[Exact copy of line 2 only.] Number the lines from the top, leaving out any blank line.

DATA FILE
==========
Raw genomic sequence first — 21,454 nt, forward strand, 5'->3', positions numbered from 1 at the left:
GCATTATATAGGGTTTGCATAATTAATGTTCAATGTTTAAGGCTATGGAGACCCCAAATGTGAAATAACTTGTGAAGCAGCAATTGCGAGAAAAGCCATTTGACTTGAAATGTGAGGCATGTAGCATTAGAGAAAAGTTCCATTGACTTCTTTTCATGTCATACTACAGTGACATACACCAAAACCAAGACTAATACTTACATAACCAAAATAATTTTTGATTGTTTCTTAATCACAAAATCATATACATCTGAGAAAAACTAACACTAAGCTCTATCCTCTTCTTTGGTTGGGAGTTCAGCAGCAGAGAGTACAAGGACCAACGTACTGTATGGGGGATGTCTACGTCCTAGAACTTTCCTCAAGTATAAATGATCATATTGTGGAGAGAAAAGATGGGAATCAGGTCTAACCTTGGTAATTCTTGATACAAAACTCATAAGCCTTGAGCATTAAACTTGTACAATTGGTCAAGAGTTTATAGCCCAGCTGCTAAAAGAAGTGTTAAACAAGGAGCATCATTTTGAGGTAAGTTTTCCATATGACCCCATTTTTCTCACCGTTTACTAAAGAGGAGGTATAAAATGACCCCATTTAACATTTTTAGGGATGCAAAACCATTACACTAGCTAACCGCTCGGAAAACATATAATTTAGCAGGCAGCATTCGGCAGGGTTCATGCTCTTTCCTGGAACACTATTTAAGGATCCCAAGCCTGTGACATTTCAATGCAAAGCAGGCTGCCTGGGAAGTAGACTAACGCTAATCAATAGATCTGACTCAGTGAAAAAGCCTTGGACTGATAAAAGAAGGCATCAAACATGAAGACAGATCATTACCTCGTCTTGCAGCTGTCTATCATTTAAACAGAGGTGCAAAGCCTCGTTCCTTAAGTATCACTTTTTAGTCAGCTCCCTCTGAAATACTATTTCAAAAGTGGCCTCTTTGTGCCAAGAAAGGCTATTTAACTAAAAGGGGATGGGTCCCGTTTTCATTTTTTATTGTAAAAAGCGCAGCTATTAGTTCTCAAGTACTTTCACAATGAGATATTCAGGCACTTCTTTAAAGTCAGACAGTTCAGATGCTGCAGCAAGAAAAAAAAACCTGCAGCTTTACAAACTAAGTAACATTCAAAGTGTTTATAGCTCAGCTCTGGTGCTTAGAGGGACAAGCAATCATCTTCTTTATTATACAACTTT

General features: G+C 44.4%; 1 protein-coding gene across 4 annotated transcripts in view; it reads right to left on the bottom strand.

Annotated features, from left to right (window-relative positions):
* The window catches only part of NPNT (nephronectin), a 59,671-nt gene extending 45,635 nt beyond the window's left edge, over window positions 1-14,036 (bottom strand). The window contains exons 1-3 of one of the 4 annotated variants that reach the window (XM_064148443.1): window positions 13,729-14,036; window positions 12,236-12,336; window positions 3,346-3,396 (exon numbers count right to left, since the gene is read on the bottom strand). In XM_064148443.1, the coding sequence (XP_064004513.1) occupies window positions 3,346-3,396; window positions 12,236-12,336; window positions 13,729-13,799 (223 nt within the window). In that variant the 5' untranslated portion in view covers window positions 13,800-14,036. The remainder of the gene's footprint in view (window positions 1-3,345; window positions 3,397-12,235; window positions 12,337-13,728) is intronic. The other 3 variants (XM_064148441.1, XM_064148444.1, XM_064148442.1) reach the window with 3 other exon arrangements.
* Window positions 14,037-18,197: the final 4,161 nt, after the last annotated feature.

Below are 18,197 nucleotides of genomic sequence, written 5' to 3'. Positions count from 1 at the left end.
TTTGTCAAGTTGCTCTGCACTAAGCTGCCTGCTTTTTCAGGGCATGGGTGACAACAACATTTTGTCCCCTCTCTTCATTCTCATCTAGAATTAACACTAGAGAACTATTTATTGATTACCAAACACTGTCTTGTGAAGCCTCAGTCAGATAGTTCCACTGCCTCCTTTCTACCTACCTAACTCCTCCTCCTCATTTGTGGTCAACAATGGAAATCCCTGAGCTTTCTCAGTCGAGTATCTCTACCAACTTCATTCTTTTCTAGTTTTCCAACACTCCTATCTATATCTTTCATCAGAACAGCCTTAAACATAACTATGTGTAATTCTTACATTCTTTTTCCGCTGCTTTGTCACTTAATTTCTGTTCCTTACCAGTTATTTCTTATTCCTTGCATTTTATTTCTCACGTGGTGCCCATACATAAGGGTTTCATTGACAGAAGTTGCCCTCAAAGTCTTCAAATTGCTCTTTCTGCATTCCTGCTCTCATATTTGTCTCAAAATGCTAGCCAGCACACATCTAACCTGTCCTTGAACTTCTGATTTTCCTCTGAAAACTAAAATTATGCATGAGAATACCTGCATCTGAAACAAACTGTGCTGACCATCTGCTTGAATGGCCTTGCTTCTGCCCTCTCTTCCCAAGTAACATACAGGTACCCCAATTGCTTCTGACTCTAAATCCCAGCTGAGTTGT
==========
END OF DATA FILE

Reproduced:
GCATTATATAGGGTTTGCATAATTAATGTTCAATGTTTAAGGCTATGGAGACCCCAAATGTGAAATAACTTGTGAAGCAGCAATTGCGAGAAAAGCCATTTGACTTGAAATGTGAGGCATGTAGCATTAGAGAAAAGTTCCATTGACTTCTTTTCATGTCATACTACAGTGACATACACCAAAACCAAGACTAATACTTACATAACCAAAATAATTTTTGATTGTTTCTTAATCACAAAATCATATACATCTGAGAAAAACTAACACTAAGCTCTATCCTCTTCTTTGGTTGGGAGTTCAGCAGCAGAGAGTACAAGGACCAACGTACTGTATGGGGGATGTCTACGTCCTAGAACTTTCCTCAAGTATAAATGATCATATTGTGGAGAGAAAAGATGGGAATCAGGTCTAACCTTGGTAATTCTTGATACAAAACTCATAAGCCTTGAGCATTAAACTTGTACAATTGGTCAAGAGTTTATAGCCCAGCTGCTAAAAGAAGTGTTAAACAAGGAGCATCATTTTGAGGTAAGTTTTCCATATGACCCCATTTTTCTCACCGTTTACTAAAGAGGAGGTATAAAATGACCCCATTTAACATTTTTAGGGATGCAAAACCATTACACTAGCTAACCGCTCGGAAAACATATAATTTAGCAGGCAGCATTCGGCAGGGTTCATGCTCTTTCCTGGAACACTATTTAAGGATCCCAAGCCTGTGACATTTCAATGCAAAGCAGGCTGCCTGGGAAGTAGACTAACGCTAATCAATAGATCTGACTCAGTGAAAAAGCCTTGGACTGATAAAAGAAGGCATCAAACATGAAGACAGATCATTACCTCGTCTTGCAGCTGTCTATCATTTAAACAGAGGTGCAAAGCCTCGTTCCTTAAGTATCACTTTTTAGTCAGCTCCCTCTGAAATACTATTTCAAAAGTGGCCTCTTTGTGCCAAGAAAGGCTATTTAACTAAAAGGGGATGGGTCCCGTTTTCATTTTTTATTGTAAAAAGCGCAGCTATTAGTTCTCAAGTACTTTCACAATGAGATATTCAGGCACTTCTTTAAAGTCAGACAGTTCAGATGCTGCAGCAAGAAAAAAAAACCTGCAGCTTTACAAACTAAGTAACATTCAAAGTGTTTATAGCTCAGCTCTGGTGCTTAGAGGGACAAGCAATCATCTTCTTTATTATACAACTTT